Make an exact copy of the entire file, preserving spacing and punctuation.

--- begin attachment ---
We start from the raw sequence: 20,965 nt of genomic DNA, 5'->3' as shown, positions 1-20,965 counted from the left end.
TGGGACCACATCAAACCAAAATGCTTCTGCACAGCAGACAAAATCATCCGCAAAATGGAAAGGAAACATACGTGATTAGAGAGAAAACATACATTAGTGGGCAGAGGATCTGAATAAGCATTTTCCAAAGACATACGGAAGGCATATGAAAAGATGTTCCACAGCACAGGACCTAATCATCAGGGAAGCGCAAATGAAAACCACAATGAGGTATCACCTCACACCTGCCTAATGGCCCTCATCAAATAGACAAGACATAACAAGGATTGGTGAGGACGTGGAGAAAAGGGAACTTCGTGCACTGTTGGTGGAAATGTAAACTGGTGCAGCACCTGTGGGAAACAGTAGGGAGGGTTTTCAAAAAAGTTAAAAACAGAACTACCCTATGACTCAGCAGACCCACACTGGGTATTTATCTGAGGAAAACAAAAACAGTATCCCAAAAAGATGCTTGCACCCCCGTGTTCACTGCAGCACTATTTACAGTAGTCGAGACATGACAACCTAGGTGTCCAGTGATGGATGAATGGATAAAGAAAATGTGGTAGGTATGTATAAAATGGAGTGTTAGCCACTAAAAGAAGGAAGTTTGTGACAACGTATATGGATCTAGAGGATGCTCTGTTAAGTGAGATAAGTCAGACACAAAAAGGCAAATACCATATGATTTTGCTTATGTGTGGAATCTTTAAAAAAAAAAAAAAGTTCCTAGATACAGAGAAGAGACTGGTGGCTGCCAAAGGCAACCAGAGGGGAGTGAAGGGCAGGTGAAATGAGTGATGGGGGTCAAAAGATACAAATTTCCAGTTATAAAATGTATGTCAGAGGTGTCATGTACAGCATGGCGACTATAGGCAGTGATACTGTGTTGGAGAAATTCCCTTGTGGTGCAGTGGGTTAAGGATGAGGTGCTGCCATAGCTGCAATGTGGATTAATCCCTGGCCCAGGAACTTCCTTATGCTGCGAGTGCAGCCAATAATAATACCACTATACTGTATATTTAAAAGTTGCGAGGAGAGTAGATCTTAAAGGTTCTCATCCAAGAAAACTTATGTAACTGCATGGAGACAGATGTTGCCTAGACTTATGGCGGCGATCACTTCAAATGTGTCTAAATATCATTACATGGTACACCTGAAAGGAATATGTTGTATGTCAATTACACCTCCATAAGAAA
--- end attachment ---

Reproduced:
We start from the raw sequence: 20,965 nt of genomic DNA, 5'->3' as shown, positions 1-20,965 counted from the left end.
TGGGACCACATCAAACCAAAATGCTTCTGCACAGCAGACAAAATCATCCGCAAAATGGAAAGGAAACATACGTGATTAGAGAGAAAACATACATTAGTGGGCAGAGGATCTGAATAAGCATTTTCCAAAGACATACGGAAGGCATATGAAAAGATGTTCCACAGCACAGGACCTAATCATCAGGGAAGCGCAAATGAAAACCACAATGAGGTATCACCTCACACCTGCCTAATGGCCCTCATCAAATAGACAAGACATAACAAGGATTGGTGAGGACGTGGAGAAAAGGGAACTTCGTGCACTGTTGGTGGAAATGTAAACTGGTGCAGCACCTGTGGGAAACAGTAGGGAGGGTTTTCAAAAAAGTTAAAAACAGAACTACCCTATGACTCAGCAGACCCACACTGGGTATTTATCTGAGGAAAACAAAAACAGTATCCCAAAAAGATGCTTGCACCCCCGTGTTCACTGCAGCACTATTTACAGTAGTCGAGACATGACAACCTAGGTGTCCAGTGATGGATGAATGGATAAAGAAAATGTGGTAGGTATGTATAAAATGGAGTGTTAGCCACTAAAAGAAGGAAGTTTGTGACAACGTATATGGATCTAGAGGATGCTCTGTTAAGTGAGATAAGTCAGACACAAAAAGGCAAATACCATATGATTTTGCTTATGTGTGGAATCTTTAAAAAAAAAAAAAAGTTCCTAGATACAGAGAAGAGACTGGTGGCTGCCAAAGGCAACCAGAGGGGAGTGAAGGGCAGGTGAAATGAGTGATGGGGGTCAAAAGATACAAATTTCCAGTTATAAAATGTATGTCAGAGGTGTCATGTACAGCATGGCGACTATAGGCAGTGATACTGTGTTGGAGAAATTCCCTTGTGGTGCAGTGGGTTAAGGATGAGGTGCTGCCATAGCTGCAATGTGGATTAATCCCTGGCCCAGGAACTTCCTTATGCTGCGAGTGCAGCCAATAATAATACCACTATACTGTATATTTAAAAGTTGCGAGGAGAGTAGATCTTAAAGGTTCTCATCCAAGAAAACTTATGTAACTGCATGGAGACAGATGTTGCCTAGACTTATGGCGGCGATCACTTCAAATGTGTCTAAATATCATTACATGGTACACCTGAAAGGAATATGTTGTATGTCAATTACACCTCCATAAGAAA